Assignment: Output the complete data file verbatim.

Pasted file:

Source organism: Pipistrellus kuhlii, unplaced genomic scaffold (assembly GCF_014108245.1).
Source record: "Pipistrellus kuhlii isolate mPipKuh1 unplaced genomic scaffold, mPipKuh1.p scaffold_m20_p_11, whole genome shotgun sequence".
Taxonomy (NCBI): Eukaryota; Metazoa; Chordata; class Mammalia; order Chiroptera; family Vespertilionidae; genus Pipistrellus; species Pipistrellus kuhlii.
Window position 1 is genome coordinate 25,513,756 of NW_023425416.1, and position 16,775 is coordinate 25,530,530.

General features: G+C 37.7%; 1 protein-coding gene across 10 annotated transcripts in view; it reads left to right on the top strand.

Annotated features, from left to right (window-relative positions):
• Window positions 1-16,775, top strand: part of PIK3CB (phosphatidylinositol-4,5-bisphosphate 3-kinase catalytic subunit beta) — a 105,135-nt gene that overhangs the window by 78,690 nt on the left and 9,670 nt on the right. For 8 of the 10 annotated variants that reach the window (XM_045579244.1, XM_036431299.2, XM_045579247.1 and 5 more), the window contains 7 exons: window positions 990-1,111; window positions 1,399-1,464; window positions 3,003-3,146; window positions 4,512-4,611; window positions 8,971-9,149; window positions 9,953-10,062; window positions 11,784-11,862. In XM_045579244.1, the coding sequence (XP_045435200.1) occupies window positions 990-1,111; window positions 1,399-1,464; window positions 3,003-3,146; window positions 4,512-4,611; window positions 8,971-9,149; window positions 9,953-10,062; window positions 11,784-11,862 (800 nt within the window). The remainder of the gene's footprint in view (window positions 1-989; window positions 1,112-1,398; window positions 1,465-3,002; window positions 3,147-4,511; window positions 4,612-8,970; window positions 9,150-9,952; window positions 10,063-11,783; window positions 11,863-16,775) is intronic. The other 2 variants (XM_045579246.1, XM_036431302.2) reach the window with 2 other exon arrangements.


Source organism: Pipistrellus kuhlii, unplaced genomic scaffold (assembly GCF_014108245.1).
Source record: "Pipistrellus kuhlii isolate mPipKuh1 unplaced genomic scaffold, mPipKuh1.p scaffold_m20_p_11, whole genome shotgun sequence".
Taxonomy (NCBI): Eukaryota; Metazoa; Chordata; class Mammalia; order Chiroptera; family Vespertilionidae; genus Pipistrellus; species Pipistrellus kuhlii.
Window position 1 is genome coordinate 25,513,756 of NW_023425416.1, and position 16,775 is coordinate 25,530,530.

General features: G+C 37.7%; 1 protein-coding gene across 10 annotated transcripts in view; it reads left to right on the top strand.

Annotated features, from left to right (window-relative positions):
• Window positions 1-16,775, top strand: part of PIK3CB (phosphatidylinositol-4,5-bisphosphate 3-kinase catalytic subunit beta) — a 105,135-nt gene that overhangs the window by 78,690 nt on the left and 9,670 nt on the right. For 8 of the 10 annotated variants that reach the window (XM_045579244.1, XM_036431299.2, XM_045579247.1 and 5 more), the window contains 7 exons: window positions 990-1,111; window positions 1,399-1,464; window positions 3,003-3,146; window positions 4,512-4,611; window positions 8,971-9,149; window positions 9,953-10,062; window positions 11,784-11,862. In XM_045579244.1, the coding sequence (XP_045435200.1) occupies window positions 990-1,111; window positions 1,399-1,464; window positions 3,003-3,146; window positions 4,512-4,611; window positions 8,971-9,149; window positions 9,953-10,062; window positions 11,784-11,862 (800 nt within the window). The remainder of the gene's footprint in view (window positions 1-989; window positions 1,112-1,398; window positions 1,465-3,002; window positions 3,147-4,511; window positions 4,612-8,970; window positions 9,150-9,952; window positions 10,063-11,783; window positions 11,863-16,775) is intronic. The other 2 variants (XM_045579246.1, XM_036431302.2) reach the window with 2 other exon arrangements.